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747 rotates way down the runway

wheelsup

Non-Registered User
Very cool

Thats not an illusion, that was a close one. Caution wake turbulence! Great video thanks for the link.
 

cj610

Well-known member
We were taking off out of Gander one day. The tower told the guys working at the end of the runway that a Heavy 747 was taking off. The construction guys said 'go ahead, we will be alright". We started our takeoff, once we crossed the hump in the middle of the runway we could see the workers and tractor down at the end. Our takeoff was just like the one in that video. When we got just beyond 4/5 down the runway there were workers and tractors running everywhere. It had to have been f'n loud when we went over. I bet they moved next time a heavy took off.

CJ610
 

Mmmmmm Burritos

Where mah dogs at?
That's normal. Sometimes jets stay on the runway longer to accelerate for gusting winds or something. I'm sure the 747's V1 speed was attained about halfway down that runway. It's just easier to accelerate down a runway than it is to acceleratee during climb out. Extra speed is good when the winds are crazy.
 

scangadah

Well-known member
Mmmmmm Burritos said:
That's normal. Sometimes jets stay on the runway longer to accelerate for gusting winds or something. I'm sure the 747's V1 speed was attained about halfway down that runway. It's just easier to accelerate down a runway than it is to acceleratee during climb out. Extra speed is good when the winds are crazy.
What the hell is in your burrito....Crack?
 

Mmmmmm Burritos

Where mah dogs at?
It's true. It's in our company's POH and in training to do that when you have suspected windshear on takeoff. If you rotate at Vr and suddenly get a loss of 30 kts airspeed due to windshear, you're pretty much screwed. But if you stayed on the runway and accelerated 20 kts or so past V1 then you'll probably be fine. That's of course if there isn't much terrain in front of you to climb over.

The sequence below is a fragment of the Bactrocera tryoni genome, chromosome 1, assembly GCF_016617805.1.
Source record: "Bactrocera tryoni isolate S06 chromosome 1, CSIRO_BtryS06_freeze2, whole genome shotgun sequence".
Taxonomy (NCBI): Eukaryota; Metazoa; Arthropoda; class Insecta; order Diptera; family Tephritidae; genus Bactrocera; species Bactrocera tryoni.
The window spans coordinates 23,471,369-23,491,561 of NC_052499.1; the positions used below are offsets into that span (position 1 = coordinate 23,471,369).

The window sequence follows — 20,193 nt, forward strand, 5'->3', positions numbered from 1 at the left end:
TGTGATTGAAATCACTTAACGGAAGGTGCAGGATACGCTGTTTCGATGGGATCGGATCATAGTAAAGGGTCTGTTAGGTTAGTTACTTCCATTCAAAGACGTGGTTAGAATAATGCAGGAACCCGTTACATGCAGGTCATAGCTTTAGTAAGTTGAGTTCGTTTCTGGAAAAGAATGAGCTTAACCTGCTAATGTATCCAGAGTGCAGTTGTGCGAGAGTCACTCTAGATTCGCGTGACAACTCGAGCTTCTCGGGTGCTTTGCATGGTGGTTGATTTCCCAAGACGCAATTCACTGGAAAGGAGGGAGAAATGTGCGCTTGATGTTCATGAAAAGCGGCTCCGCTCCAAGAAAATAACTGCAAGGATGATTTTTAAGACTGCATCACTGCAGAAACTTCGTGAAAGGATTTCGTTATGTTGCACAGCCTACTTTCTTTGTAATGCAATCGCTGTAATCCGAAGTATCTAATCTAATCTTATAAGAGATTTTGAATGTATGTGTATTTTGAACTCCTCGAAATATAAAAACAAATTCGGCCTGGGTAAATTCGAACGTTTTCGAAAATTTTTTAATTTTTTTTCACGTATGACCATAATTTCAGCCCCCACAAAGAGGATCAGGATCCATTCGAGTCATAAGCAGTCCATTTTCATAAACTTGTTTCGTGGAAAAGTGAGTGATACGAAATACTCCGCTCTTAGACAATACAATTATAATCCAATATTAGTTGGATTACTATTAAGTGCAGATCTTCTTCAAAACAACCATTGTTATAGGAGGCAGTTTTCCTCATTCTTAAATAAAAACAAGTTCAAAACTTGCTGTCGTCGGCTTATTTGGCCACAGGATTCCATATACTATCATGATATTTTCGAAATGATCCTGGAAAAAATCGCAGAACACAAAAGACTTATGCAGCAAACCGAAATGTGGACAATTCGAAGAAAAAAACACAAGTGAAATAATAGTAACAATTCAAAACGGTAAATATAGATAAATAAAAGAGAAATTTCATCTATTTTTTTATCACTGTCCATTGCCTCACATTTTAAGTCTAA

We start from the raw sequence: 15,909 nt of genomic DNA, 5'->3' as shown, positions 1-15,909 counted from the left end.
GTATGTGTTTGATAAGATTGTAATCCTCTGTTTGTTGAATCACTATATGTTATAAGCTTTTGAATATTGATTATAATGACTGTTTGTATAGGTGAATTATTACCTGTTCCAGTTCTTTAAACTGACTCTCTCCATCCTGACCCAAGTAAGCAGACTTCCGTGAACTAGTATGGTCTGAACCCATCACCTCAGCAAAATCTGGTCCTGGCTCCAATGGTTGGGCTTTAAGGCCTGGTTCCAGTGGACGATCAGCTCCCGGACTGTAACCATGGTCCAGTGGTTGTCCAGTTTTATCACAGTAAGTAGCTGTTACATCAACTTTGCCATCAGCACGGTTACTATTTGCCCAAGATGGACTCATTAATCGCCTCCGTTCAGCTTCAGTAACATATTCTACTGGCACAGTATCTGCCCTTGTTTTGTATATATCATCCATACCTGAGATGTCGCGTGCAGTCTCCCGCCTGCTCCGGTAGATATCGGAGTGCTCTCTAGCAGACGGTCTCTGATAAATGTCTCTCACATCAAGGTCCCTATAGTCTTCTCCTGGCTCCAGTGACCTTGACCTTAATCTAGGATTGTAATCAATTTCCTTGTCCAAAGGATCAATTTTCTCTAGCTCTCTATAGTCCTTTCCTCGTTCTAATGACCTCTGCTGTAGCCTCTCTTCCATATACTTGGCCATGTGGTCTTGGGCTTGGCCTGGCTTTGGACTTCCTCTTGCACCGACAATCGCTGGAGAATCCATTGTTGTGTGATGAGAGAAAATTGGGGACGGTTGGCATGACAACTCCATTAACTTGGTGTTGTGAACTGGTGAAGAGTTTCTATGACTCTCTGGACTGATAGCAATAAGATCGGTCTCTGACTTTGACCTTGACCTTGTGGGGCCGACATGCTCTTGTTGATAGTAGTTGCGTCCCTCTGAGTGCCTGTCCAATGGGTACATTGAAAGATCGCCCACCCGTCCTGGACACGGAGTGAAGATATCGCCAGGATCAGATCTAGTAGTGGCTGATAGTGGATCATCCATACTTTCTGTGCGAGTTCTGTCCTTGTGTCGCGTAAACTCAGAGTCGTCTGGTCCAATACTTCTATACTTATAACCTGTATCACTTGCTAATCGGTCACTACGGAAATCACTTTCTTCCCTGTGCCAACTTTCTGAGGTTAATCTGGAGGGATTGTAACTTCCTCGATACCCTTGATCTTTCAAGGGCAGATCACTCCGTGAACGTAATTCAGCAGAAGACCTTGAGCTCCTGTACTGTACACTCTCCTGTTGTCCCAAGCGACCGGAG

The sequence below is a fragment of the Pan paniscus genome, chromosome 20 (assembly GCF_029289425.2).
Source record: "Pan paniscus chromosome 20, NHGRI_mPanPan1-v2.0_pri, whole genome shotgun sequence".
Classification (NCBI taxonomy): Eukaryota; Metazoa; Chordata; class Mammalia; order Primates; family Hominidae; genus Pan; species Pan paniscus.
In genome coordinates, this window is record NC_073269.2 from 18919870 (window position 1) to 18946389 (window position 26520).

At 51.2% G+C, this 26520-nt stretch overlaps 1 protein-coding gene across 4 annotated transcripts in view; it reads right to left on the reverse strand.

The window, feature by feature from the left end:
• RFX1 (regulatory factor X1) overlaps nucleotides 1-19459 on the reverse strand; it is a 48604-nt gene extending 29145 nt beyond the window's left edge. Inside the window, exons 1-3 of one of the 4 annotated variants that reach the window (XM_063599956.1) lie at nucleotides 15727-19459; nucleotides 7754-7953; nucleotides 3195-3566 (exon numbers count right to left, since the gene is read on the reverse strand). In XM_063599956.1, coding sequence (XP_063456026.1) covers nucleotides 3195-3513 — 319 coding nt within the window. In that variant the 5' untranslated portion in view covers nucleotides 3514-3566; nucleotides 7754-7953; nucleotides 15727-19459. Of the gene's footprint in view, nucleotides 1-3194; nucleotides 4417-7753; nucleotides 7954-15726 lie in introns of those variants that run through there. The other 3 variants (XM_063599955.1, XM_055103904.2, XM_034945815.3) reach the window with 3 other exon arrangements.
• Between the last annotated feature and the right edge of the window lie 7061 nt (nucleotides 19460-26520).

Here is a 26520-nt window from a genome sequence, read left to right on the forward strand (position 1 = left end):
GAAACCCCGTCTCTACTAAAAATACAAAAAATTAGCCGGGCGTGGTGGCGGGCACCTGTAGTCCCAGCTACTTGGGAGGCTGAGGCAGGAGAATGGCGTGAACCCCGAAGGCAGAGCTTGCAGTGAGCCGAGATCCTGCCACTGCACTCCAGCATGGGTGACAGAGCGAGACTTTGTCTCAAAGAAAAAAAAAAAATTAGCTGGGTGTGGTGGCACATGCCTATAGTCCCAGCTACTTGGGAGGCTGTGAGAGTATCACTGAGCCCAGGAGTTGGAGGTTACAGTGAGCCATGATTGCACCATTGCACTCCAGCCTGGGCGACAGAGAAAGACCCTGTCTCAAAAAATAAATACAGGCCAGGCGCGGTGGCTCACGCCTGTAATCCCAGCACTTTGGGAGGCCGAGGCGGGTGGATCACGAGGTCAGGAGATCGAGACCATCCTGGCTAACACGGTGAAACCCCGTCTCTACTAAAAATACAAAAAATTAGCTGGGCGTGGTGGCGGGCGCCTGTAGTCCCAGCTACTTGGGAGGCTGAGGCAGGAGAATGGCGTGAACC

Of course in that video we have no idea what they're really doing.
 

Peanut gallery

Well-known member
Total normal takeoff

Looks completely normal for a widebody four engine airplane. In fact I would suggest that seeing it leave the ground it is probably well below both gross weight and numbers for that particular runway. I'm with the other guy what kind of crack is in your burrito.
 
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KeroseneSnorter

Robust Member
He was probably on speed, From the time you start to rotate a 747 and when the mains actually leave the runway is in the neighborhood of 2000 feet or so. When heavy on that puppy you do not have the luxury to wait a bit longer, most of the time it's Vr or the end of the runway....whichever comes first! :)

Get it heavy enough and there can be enough time between between V1 and VR to hold a short conversation about politics or whatever.......not that you do since that would violate the sterile cockpit!!:D
 

FlyChicaga

Well-known member
I think I know what Burritos is talking about. It's an old rule of thumb-type thing that if you are taking off into suspected windshear, you bump your speeds up to the max speed for the runway restriction weight. So lets say your airplane weights 200,000 lbs, and your runway restriction/climb restriction is 300,000 lbs, you use speeds for 300,000 lbs (or your max takeoff weight if it's lower). You also use the maximum thrust setting available (no thrust reduction). Then you'll rotate a little farther down the runway, at a higher speed. Now, you also can climb at a lower deck angle should obstacle clearance allow. This extra speed above Vs will provide you with some potential energy, which can be transfered into kinetic energy should you encounter windshear.

Can't say I follow this rule myself, but I have read and hear about this from some older pilots. Makes some sense I'd say. If you are going to experience windshear, would you rather have a 1.3 margin above Vs, or a 1.5+ margin above Vs?

Check out the windshear section of "Fly the Wing" by Jim Webb.
 

shamrock

Well-known member
FlyChicaga said: